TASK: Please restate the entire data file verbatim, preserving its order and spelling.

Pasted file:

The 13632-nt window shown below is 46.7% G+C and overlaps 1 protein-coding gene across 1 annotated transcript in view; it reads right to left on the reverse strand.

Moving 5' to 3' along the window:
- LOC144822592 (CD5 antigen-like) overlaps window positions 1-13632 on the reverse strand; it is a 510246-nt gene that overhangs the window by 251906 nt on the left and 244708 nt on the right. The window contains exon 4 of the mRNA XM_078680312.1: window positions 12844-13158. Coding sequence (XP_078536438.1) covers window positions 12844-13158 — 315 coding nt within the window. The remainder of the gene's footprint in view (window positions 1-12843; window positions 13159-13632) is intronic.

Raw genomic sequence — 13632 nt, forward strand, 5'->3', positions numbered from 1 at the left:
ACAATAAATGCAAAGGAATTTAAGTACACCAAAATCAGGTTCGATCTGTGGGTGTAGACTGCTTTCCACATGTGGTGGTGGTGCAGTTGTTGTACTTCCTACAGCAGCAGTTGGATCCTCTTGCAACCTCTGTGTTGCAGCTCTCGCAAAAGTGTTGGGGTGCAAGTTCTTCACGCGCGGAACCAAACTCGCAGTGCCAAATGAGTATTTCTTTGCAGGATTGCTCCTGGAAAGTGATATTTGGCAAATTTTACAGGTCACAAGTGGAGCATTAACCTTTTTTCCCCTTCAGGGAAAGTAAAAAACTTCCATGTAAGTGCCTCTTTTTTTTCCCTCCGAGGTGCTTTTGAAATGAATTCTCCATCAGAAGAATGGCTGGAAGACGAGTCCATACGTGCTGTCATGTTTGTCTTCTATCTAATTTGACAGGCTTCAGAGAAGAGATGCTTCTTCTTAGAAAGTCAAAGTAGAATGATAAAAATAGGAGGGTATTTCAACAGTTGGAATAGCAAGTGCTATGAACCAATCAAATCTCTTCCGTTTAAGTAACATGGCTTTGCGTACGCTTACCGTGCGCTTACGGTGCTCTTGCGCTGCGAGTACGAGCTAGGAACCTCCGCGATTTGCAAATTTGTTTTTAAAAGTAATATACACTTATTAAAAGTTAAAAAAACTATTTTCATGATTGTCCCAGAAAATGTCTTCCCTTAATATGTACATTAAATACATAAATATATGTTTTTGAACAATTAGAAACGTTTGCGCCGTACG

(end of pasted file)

The 13632-nt window shown below is 46.7% G+C and overlaps 1 protein-coding gene across 1 annotated transcript in view; it reads right to left on the reverse strand.

Moving 5' to 3' along the window:
- LOC144822592 (CD5 antigen-like) overlaps window positions 1-13632 on the reverse strand; it is a 510246-nt gene that overhangs the window by 251906 nt on the left and 244708 nt on the right. The window contains exon 4 of the mRNA XM_078680312.1: window positions 12844-13158. Coding sequence (XP_078536438.1) covers window positions 12844-13158 — 315 coding nt within the window. The remainder of the gene's footprint in view (window positions 1-12843; window positions 13159-13632) is intronic.

Raw genomic sequence — 13632 nt, forward strand, 5'->3', positions numbered from 1 at the left:
ACAATAAATGCAAAGGAATTTAAGTACACCAAAATCAGGTTCGATCTGTGGGTGTAGACTGCTTTCCACATGTGGTGGTGGTGCAGTTGTTGTACTTCCTACAGCAGCAGTTGGATCCTCTTGCAACCTCTGTGTTGCAGCTCTCGCAAAAGTGTTGGGGTGCAAGTTCTTCACGCGCGGAACCAAACTCGCAGTGCCAAATGAGTATTTCTTTGCAGGATTGCTCCTGGAAAGTGATATTTGGCAAATTTTACAGGTCACAAGTGGAGCATTAACCTTTTTTCCCCTTCAGGGAAAGTAAAAAACTTCCATGTAAGTGCCTCTTTTTTTTCCCTCCGAGGTGCTTTTGAAATGAATTCTCCATCAGAAGAATGGCTGGAAGACGAGTCCATACGTGCTGTCATGTTTGTCTTCTATCTAATTTGACAGGCTTCAGAGAAGAGATGCTTCTTCTTAGAAAGTCAAAGTAGAATGATAAAAATAGGAGGGTATTTCAACAGTTGGAATAGCAAGTGCTATGAACCAATCAAATCTCTTCCGTTTAAGTAACATGGCTTTGCGTACGCTTACCGTGCGCTTACGGTGCTCTTGCGCTGCGAGTACGAGCTAGGAACCTCCGCGATTTGCAAATTTGTTTTTAAAAGTAATATACACTTATTAAAAGTTAAAAAAACTATTTTCATGATTGTCCCAGAAAATGTCTTCCCTTAATATGTACATTAAATACATAAATATATGTTTTTGAACAATTAGAAACGTTTGCGCCGTACG